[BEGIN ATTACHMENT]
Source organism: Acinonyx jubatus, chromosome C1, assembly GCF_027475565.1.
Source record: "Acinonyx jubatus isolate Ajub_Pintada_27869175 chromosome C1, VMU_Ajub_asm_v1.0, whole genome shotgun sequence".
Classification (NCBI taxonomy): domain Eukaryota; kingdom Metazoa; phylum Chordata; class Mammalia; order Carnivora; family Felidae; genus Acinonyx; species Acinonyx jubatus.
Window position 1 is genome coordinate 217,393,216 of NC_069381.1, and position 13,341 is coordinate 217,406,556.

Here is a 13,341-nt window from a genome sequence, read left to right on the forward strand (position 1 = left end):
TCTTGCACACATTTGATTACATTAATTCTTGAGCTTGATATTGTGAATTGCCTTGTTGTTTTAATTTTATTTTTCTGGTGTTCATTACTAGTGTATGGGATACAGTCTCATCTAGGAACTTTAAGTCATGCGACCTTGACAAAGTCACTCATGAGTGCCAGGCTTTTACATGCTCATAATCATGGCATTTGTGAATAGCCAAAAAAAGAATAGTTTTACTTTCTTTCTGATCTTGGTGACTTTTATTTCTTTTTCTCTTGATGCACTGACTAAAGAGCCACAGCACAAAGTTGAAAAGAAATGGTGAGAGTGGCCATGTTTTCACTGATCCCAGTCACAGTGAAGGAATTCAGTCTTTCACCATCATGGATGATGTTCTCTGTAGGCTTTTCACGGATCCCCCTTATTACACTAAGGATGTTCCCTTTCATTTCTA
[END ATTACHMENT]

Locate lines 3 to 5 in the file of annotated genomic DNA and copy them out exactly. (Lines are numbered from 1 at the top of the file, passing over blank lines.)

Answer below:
Classification (NCBI taxonomy): domain Eukaryota; kingdom Metazoa; phylum Chordata; class Mammalia; order Carnivora; family Felidae; genus Acinonyx; species Acinonyx jubatus.
Window position 1 is genome coordinate 217,393,216 of NC_069381.1, and position 13,341 is coordinate 217,406,556.

Here is a 13,341-nt window from a genome sequence, read left to right on the forward strand (position 1 = left end):